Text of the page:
The Barclays Premier League leaders were beaten 1-0 at Villa Park but lost both Willian and Ramires to red cards, the latter sent off for a lunge in stoppage time.
Both players are free to play in the second leg of a Champions League last-16 tie with Galatasaray tonight, but would first feature in the media briefing with their manager. Mourinho - who was also sent to the stand on Saturday - was asked if he had a quiet word with Ramires given the reckless of his challenge. The Chelsea manager responded by looking daggers at his audience, ready to strike with all the ferocity of a tackle from his Brazilian midfielder.
"Don't you have other things to ask about that game more important than Ramires' tackle on minute 92?" asked the Portuguese, whose side drew 1-1 with Galatasary in the first leg. "You think in that game the most important thing was Ramires' tackle in minute 92? I don't want to answer, because I feel that what happened on minute 92 was a consequence of the other 92 minutes that we played before that.
"I'm sorry if I'm wrong or if you don't agree with me, but I think if you want to ask you should ask about what made that tackle happen. But that's just my opinion."
Mourinho would perhaps have used the same phrase when he contacted the FA to ask that they reconsider putting referee Chris Foy in charge of any more matches involving Chelsea. Foy has irked the London club in the past and was in charge at Villa Park at the weekend. The FA made their own feelings clear regarding the official - Foy will referee the Premier League match between Hull City and West Bromich Albion on Saturday.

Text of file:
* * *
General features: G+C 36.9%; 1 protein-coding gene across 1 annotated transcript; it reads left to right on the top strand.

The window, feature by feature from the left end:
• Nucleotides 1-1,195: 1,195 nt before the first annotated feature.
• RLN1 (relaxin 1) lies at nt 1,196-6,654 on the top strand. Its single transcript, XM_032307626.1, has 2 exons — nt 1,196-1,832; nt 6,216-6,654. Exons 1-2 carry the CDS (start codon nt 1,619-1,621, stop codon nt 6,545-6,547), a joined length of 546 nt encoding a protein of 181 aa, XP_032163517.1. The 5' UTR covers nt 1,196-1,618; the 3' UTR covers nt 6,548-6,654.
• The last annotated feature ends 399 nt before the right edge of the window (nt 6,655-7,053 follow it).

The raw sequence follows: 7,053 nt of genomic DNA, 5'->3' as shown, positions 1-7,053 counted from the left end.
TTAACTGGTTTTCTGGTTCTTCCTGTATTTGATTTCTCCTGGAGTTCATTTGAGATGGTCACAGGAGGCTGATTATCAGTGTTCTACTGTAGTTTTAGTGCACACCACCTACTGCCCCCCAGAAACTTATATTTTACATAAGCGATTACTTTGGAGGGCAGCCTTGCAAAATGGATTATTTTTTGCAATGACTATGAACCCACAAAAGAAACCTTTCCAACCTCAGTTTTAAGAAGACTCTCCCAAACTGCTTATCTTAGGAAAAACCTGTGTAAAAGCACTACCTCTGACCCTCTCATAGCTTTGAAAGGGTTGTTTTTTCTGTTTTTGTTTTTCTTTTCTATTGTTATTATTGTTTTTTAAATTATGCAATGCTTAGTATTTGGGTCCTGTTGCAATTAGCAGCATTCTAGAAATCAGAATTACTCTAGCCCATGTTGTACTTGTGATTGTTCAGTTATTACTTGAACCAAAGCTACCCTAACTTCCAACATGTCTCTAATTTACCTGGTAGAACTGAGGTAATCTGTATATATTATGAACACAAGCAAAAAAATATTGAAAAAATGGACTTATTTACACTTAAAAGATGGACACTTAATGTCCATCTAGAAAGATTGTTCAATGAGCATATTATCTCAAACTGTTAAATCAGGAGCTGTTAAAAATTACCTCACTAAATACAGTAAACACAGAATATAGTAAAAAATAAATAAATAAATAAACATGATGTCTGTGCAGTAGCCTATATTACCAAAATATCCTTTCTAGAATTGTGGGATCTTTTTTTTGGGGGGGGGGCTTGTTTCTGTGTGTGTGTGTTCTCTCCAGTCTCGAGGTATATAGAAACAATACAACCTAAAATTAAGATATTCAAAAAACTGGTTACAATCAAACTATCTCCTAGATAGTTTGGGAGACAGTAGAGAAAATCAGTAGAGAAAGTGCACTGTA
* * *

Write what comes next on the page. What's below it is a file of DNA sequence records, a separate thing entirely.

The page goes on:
It was an uncomfortable subject for the Chelsea manager but he would later settle on tonight's second leg with Galatasaray. It was an invitation for the Portuguese to look ahead to the prospect of another quarter-final in European competition but also to glance back at the good times he shared with one of the players travelling from Turkey.
Didier Drogba departed Stamford Bridge in 2012 and has since made his way to Turkey. At 36, the striker is in the twilight of his career, although he last night padded around his old stamping ground with all the excitement of a wean on holiday. The Ivory Coast internationalist will perhaps be at risk of becoming overexcited as he is welcomed back by his old manager and an appreciative home support.
"Undoubtedly, he's one of the most important players in the history of this club," said Mourinho. "All Chelsea supporters, we agree with that. We don't say the most important one because it's not fair on other people.
"Is he the same player at 36 than he was at 26? I think nobody is, but he's one of the best strikers in the world, that's for sure."
The striker intends to put his popularity at risk tonight as he endeavours to find a way past Chelsea and into the next phase of the Champions League. "With all the respect that I have for this club, for the fans and for the players, I might not celebrate [if I score], but if we win I'll be happy," said Drogba.
"It's a big game. The Champions League is a big competition and it means a lot for my team. I'll find a way to play. It's very difficult to play against Chelsea, but it's not going to be difficult for me to put myself into the competition mode."